Where things do shift a bit, when considering the web, is that the emphasis shifts from the physical to the semantic. The web is still mostly about meaning, information, yes, even persuasion. All of which, by nature, are abstractions. And which makes explicitness all the more important, because it must be performed consciously — it can’t be the by-product of a concrete design.

Anyway, that’s what I’ve been thinking about. We’ll see where it takes us.

In the future, you will be on camera even more


Attended Wired’s Nextfest yesterday. It harkens back to the General Motors Futurama exhibits from the 1939 and 1964 World’s Fairs.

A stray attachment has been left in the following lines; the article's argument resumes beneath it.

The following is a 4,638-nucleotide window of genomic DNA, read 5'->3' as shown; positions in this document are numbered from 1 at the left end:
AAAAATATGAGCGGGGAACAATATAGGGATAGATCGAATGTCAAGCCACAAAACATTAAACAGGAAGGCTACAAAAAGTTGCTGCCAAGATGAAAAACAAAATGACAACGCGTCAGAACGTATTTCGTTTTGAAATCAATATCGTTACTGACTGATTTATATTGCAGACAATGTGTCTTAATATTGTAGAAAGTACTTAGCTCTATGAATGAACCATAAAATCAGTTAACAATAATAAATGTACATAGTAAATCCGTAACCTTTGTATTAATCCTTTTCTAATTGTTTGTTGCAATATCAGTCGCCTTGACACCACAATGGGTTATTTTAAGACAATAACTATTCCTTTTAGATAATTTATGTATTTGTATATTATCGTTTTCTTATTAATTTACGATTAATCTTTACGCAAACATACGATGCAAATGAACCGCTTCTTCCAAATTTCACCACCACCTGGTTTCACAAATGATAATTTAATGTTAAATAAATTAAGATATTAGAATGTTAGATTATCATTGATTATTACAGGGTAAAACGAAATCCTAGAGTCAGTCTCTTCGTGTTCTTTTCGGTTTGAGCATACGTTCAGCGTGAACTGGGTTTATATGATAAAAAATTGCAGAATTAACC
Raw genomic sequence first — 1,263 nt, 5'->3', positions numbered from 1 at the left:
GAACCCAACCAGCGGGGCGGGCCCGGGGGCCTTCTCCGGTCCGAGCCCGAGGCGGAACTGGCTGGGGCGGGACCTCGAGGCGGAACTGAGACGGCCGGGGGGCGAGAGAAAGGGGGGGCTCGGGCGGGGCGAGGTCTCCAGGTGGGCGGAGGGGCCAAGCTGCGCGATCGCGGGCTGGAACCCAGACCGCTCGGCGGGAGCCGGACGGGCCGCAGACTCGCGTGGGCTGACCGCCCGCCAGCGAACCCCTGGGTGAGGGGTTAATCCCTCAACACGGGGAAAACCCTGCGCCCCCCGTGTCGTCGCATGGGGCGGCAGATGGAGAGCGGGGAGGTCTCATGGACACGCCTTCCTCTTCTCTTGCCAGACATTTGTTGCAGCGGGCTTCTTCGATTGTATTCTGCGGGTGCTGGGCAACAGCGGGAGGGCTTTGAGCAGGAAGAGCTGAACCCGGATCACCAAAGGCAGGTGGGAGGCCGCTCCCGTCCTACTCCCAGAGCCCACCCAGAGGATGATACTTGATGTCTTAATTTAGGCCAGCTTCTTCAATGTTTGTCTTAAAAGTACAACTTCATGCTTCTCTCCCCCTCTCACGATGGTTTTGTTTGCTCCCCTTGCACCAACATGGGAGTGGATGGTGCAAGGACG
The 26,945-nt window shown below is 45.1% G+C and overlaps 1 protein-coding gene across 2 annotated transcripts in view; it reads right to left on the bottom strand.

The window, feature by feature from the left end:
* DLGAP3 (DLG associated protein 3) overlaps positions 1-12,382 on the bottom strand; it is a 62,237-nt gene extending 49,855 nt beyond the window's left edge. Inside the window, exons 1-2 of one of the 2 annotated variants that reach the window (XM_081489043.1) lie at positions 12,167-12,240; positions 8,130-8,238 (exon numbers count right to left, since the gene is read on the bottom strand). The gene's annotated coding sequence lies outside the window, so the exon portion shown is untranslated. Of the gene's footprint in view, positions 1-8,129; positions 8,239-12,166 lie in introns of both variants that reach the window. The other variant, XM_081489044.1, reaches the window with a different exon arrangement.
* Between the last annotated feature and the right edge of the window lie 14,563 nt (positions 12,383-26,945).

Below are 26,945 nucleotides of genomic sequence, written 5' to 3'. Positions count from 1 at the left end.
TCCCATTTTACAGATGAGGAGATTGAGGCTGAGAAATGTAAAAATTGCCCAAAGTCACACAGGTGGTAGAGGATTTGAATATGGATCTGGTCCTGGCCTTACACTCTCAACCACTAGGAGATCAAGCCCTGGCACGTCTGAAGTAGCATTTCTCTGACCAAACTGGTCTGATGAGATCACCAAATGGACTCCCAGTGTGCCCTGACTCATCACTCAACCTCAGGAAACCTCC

Of interest to me:
– It was a total mob scene. I think its appeal far exceeded Wired’s expectations. I wonder what it is about this that taps into something zeitgeist-y.
– Cameras everywhere. Resistance is useless; you will be recorded.
– Robots. It’s funny. “Robots” seems such an antiquated notion of The Future, but they were in full force at the show.
– Cities. Were totally ignored. And I wonder why. Usually discussions of the future revolves around how it effects cities. I mean, both of the Futurama exhibits envisioned cities of the future. Maybe because Nextfest was so object-fetishist. It definitely missed out on an opportunity of putting all the things on display in any real context.